Aplezin, Wellbutrin, Zyban (buproprion). This antidepressant affects the chemicals dopamine and norepinephrine in the brain and can be a very effective treatment in people who have both ADHD and depression. Buproprion can effectively manage symptoms of hyperactivity and inattention in people who don't find relief from stimulants or who can't tolerate their side effects. However, antidepressants have not been found to be effective at managing impulsivity. Side effects can include blurry vision, drowsiness, dryness of the mouth, and constipation. Studies have shown that some antidepressants can increase the risk of suicide. Antidepressants are not approved by the U.S. Food and Drug Administration (FDA) for the treatment of ADHD.
    Intuniv, Tenex (guanfacine). Intuniv, a long-acting form of the blood pressure medication Tenex, was approved for the treatment of ADHD by the FDA in September 2009. This once-a-day treatment for kids ages 6 to 17 is a non-stimulant medication thought to engage receptors in the area of the brain linked to ADHD. In 2011, the FDA said that Intuniv could be used along with a stimulant to help children who are not responding well to a stimulant alone. Guanfacine can strengthen memory, reduce distraction, and improve attention and impulse control. Side effects can include tiredness, abdominal pain, dizziness, a drop in blood pressure, dry mouth, and constipation.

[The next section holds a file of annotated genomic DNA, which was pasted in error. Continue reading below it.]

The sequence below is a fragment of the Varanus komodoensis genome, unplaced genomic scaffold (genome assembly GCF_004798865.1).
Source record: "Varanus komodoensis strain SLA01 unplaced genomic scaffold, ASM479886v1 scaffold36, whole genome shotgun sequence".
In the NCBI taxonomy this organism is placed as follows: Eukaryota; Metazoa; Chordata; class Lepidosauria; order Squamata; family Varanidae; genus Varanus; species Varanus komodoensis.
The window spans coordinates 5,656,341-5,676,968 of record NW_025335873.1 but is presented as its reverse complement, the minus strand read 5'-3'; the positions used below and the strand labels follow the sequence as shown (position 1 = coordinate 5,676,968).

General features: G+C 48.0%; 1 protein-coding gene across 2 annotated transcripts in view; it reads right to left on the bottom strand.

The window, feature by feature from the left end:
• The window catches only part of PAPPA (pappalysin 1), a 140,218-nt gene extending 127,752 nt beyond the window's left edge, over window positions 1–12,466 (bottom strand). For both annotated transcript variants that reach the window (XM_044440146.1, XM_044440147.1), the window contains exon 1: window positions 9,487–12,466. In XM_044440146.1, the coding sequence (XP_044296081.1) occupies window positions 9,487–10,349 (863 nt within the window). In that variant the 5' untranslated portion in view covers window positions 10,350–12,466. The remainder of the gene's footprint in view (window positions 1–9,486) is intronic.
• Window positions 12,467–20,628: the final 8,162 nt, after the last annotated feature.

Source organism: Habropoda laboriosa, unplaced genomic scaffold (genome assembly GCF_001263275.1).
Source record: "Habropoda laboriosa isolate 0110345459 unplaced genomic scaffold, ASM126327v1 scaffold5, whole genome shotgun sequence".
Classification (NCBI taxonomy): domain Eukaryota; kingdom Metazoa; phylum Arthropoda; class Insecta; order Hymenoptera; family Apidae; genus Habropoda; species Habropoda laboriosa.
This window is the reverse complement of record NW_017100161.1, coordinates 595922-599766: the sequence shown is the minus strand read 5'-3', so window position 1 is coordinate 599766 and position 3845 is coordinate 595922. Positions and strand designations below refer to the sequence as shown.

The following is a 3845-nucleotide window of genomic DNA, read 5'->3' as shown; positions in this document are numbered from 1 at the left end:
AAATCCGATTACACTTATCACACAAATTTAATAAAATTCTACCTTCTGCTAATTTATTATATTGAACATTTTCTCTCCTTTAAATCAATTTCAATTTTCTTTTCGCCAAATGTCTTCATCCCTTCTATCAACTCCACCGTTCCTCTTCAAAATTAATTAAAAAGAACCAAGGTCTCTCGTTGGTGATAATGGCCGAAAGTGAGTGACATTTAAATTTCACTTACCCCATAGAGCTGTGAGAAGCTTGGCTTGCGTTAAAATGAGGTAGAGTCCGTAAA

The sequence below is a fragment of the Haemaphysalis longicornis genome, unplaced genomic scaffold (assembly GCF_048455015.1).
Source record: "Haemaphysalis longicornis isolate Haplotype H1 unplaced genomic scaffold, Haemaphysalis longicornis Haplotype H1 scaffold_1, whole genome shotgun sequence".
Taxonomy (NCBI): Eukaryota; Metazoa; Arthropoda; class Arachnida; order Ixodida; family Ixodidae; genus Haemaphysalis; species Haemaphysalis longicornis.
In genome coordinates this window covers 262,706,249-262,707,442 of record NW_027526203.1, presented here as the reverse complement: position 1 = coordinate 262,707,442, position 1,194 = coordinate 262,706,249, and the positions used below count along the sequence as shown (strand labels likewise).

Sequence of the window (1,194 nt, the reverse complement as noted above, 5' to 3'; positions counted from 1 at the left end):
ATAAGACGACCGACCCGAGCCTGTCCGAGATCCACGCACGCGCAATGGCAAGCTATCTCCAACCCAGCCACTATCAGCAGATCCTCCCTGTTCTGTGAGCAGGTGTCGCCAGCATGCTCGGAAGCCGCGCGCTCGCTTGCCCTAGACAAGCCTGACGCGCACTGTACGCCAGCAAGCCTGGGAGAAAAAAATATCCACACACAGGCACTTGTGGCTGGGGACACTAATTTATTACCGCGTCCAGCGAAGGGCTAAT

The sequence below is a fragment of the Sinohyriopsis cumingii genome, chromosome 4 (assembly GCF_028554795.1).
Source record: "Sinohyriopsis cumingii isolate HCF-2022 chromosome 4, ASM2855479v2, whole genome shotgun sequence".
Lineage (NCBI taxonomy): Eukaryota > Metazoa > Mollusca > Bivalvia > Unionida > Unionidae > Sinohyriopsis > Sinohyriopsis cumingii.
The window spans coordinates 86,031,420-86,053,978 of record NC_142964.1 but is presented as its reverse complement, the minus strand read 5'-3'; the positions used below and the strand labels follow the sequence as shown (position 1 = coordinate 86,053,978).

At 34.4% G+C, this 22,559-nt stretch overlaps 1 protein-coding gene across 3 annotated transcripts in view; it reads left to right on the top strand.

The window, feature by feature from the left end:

Catapres (clonidine). This high blood pressure medication can manage ADHD symptoms of aggressive behavior, impulsions, hyperactivity, and tics, but it's not very effective against inattention. Side effects can include drowsiness, dryness of the mouth, blurry vision, heart problems, and constipation. Studies have shown that this high blood pressure medication is becoming more popular and is a safe and successful treatment for ADHD in addition to or instead of stimulant medications, but it is not FDA-approved for this use.

With patience and a knowledgeable medical professional, you can find the right medication at the right dose to help manage ADHD symptoms.